The composition and fate of the hero has been the subject of culture and literature since antiquity. The idea of one individual, surpassing common constraints and achieving greatness has long held an important place in the human psyche. The creation of the New Man, by both Nazi Germany and Soviet Russia, transformed the concept of a new , modern human being into their own unique ideal. Peter Fritzsche and Jochen Hellbeck argued in Beyond Totalitarianism that the Nazi hero exemplified the optimal Aryan purity and perfection, while Soviet Russia allowed every individual to achieve greatness through self-reformation into the proletarian socialist.
The relationship between the physical body and this transcendent state of being occurred in both ideologies. Soviet Russia concentrated its efforts in creating the ideal proletarian New Man by changing the human body through modernization and mechanization. One example, Bogdanov underwent blood transfusions in order “to create a communal proletarian body.”1 In this case the individual attempted to change their blood, the very essence of their being, in order to create a New proletarian Man. Although the physical transformation of the body into the New Man faded from mainstream Soviet ideology, the body (this time young, healthy, and robust) remained a secondary indicator of the ideal Soviet New Man.2
Similarly, Nazi Germany utilized the physical as a representation for the important ideas meant to create the New Man. The racial purity espoused by the Nazi Party was meant to guarantee a superior race of human beings capable of world domination; by perfecting the body through race the German people could once more achieve greatness.3 The body must therefore be continuously transformed through generations of racially pure matches in order to create the ideal New Man. Moreover, the idealized Aryan eclipsed racial purity and applied to clothing, exercise, and, diet.4 The New Man relied on physical and aesthetic, not just mental enlightenment; similar to the concept of the New Man in Stalinist Russia.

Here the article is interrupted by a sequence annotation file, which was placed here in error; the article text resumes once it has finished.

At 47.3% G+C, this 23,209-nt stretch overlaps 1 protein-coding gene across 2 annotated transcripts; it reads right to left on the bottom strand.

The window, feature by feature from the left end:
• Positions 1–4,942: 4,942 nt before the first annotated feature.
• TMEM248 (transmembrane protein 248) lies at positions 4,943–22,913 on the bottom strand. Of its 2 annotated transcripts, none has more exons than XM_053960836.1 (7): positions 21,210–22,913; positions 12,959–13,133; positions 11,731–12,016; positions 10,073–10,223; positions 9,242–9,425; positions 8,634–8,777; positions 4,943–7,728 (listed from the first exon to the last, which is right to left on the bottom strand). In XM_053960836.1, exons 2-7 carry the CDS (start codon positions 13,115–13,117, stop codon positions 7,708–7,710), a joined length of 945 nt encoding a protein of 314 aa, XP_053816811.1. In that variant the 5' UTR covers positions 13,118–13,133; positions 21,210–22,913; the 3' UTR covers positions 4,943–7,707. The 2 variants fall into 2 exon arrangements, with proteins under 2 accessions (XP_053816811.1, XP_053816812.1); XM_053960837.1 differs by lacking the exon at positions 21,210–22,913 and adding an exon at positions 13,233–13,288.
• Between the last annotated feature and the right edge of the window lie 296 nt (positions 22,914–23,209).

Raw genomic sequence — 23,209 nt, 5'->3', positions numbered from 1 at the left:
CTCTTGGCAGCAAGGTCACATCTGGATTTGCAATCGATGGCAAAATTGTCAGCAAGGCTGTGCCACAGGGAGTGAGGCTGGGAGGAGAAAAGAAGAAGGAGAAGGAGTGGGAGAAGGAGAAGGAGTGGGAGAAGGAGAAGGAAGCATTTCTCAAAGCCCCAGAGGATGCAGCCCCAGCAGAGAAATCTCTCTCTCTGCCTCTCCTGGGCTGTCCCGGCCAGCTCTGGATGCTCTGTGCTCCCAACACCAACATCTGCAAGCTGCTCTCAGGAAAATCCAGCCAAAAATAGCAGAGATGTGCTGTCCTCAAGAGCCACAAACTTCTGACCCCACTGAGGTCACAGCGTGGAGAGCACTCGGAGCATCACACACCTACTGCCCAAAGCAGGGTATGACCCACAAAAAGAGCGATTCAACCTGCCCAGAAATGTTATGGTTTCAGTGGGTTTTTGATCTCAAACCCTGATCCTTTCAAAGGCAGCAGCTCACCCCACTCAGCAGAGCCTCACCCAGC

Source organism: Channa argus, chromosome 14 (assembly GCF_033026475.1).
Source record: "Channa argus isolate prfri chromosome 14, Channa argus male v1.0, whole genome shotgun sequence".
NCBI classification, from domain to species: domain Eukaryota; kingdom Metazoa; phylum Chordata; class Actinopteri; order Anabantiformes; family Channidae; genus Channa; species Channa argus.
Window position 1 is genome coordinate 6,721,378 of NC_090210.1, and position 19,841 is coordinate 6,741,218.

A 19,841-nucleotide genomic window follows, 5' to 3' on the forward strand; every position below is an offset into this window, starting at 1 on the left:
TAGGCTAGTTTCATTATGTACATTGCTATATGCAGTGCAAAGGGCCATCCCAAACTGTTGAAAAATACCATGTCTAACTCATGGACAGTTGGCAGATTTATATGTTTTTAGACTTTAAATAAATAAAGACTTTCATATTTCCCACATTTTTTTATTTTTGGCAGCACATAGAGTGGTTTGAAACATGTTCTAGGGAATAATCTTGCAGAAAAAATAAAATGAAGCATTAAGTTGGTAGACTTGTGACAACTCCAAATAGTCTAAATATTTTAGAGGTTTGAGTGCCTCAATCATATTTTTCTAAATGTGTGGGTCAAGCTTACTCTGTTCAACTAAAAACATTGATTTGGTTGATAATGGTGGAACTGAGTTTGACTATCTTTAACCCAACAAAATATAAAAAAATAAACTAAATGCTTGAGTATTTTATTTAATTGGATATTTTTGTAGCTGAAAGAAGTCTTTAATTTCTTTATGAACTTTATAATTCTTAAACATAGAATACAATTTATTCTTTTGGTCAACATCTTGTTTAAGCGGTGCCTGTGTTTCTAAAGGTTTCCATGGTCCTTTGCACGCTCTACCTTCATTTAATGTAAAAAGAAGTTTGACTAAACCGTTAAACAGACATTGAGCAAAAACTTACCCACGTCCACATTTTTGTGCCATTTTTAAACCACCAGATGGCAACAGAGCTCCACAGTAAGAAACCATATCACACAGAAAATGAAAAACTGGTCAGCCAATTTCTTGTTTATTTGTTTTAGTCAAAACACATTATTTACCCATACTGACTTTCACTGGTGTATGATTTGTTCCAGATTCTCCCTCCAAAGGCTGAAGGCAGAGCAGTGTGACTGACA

In both Soviet Russia and Nazi Germany, the regimes attempted to create a New Man by manipulation not only of the mind, but also the body. How does this physical manipulation relate to the construction of the modern state?
- Peter Fritzche and Jochen Hellbeck, “The New Man in Stalinist Russia and Nazi Germany,” in Beyond Totalitarianism, ed. Michael Geyer and Sheila Fitzpatrick (Cambridge: Cambridge University Press, 2009), 316 [↩]
- Fritzche and Hellbeck, “The New Man” in Beyond Totalitarianism, 320 [↩]
- Fritzche and Hellbeck, “The New Man” in Beyond Totalitarianism, 328 [↩]
- Fritzche and Hellbeck, “The New Man” in Beyond Totalitarianism, 329 [↩]